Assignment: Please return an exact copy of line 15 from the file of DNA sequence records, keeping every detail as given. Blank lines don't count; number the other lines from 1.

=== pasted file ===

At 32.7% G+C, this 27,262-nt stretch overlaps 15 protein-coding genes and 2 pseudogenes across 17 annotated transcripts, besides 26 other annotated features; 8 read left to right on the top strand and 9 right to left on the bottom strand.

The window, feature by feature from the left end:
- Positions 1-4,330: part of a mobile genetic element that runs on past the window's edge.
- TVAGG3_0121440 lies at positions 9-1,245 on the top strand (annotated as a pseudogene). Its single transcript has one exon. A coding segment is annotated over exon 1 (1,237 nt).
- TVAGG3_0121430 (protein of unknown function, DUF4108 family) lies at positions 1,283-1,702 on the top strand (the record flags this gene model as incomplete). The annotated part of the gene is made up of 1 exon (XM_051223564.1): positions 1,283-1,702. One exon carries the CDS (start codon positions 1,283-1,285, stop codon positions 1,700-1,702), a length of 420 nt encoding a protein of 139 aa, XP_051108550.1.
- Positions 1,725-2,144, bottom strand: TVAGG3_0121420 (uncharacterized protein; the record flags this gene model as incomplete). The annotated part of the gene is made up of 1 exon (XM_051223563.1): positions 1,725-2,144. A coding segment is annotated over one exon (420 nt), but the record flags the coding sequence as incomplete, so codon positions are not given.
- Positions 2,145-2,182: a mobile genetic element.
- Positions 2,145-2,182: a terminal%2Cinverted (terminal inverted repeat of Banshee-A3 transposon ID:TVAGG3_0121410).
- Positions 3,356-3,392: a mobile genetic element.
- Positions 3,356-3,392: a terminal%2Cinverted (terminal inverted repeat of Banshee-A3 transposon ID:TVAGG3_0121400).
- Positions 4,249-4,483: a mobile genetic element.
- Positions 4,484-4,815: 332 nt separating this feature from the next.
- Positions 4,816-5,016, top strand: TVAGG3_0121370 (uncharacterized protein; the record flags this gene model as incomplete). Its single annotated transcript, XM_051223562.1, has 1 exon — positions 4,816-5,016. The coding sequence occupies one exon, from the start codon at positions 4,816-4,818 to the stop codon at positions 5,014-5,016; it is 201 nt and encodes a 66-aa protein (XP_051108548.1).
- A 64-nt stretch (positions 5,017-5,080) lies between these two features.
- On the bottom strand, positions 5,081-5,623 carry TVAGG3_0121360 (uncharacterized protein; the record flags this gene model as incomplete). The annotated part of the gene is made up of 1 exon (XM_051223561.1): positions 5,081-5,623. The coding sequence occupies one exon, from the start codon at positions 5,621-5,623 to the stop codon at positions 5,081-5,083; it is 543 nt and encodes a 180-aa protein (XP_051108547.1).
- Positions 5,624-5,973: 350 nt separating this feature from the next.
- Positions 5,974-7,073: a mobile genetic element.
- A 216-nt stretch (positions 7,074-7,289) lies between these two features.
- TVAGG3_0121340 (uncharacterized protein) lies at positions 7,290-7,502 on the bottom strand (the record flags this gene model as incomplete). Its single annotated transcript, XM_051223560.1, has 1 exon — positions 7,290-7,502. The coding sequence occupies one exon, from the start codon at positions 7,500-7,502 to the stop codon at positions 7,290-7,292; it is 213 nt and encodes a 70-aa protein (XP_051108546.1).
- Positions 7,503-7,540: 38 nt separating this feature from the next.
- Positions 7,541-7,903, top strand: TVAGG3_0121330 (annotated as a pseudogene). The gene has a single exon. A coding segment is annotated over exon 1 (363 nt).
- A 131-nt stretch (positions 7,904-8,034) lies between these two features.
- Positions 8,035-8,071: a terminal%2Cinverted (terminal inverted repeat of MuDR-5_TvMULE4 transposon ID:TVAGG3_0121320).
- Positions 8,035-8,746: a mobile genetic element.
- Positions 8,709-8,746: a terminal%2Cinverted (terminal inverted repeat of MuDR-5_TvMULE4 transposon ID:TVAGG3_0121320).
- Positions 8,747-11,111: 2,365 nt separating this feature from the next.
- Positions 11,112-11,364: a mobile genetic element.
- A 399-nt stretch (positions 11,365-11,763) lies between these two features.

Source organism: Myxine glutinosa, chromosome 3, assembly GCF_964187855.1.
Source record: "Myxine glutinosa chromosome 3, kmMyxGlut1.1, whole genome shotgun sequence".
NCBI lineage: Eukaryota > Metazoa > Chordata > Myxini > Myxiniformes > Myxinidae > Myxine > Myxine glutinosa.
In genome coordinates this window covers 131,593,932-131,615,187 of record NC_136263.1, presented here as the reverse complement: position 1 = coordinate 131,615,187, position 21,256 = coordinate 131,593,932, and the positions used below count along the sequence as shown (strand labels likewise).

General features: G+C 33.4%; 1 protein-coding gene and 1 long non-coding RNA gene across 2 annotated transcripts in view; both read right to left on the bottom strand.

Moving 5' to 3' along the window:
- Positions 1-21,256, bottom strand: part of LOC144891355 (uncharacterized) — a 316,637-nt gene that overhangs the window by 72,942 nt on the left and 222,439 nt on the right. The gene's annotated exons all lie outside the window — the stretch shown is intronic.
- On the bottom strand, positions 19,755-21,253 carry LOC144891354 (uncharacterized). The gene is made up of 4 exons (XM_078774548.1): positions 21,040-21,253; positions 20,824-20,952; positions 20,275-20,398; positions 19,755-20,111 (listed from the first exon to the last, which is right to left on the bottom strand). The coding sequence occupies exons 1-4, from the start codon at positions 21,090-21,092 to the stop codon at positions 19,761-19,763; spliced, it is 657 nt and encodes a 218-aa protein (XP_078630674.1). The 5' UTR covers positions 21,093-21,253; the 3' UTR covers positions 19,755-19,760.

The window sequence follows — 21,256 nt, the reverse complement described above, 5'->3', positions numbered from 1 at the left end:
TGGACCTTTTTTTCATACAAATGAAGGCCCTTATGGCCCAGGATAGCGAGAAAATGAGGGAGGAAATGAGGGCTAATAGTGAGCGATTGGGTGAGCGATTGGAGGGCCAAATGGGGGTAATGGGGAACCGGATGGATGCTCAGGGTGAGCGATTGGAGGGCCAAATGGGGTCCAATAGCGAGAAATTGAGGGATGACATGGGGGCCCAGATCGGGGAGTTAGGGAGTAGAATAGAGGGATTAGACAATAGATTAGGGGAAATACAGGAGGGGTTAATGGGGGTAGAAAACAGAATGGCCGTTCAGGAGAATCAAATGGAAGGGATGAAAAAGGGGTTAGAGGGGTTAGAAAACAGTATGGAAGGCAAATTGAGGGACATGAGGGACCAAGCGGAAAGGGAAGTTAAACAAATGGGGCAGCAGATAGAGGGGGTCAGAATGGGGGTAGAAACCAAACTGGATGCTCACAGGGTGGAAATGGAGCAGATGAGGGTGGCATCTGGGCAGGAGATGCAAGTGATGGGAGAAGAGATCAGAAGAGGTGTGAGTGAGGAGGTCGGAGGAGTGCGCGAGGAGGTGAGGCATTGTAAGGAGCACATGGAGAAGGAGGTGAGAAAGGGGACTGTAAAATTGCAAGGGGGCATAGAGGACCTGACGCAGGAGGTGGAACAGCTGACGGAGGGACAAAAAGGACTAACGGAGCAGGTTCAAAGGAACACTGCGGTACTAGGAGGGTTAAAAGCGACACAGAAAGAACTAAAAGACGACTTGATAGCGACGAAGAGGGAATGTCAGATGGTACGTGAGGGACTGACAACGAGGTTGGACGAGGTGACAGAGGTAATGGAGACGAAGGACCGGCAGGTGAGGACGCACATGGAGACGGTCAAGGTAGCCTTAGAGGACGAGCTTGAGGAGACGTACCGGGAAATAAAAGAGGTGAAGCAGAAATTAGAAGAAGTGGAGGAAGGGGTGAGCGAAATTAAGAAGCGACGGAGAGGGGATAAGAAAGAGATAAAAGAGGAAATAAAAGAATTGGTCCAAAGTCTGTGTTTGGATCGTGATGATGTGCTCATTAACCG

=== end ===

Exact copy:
- On the bottom strand, positions 5,081-5,623 carry TVAGG3_0121360 (uncharacterized protein; the record flags this gene model as incomplete). The annotated part of the gene is made up of 1 exon (XM_051223561.1): positions 5,081-5,623. The coding sequence occupies one exon, from the start codon at positions 5,621-5,623 to the stop codon at positions 5,081-5,083; it is 543 nt and encodes a 180-aa protein (XP_051108547.1).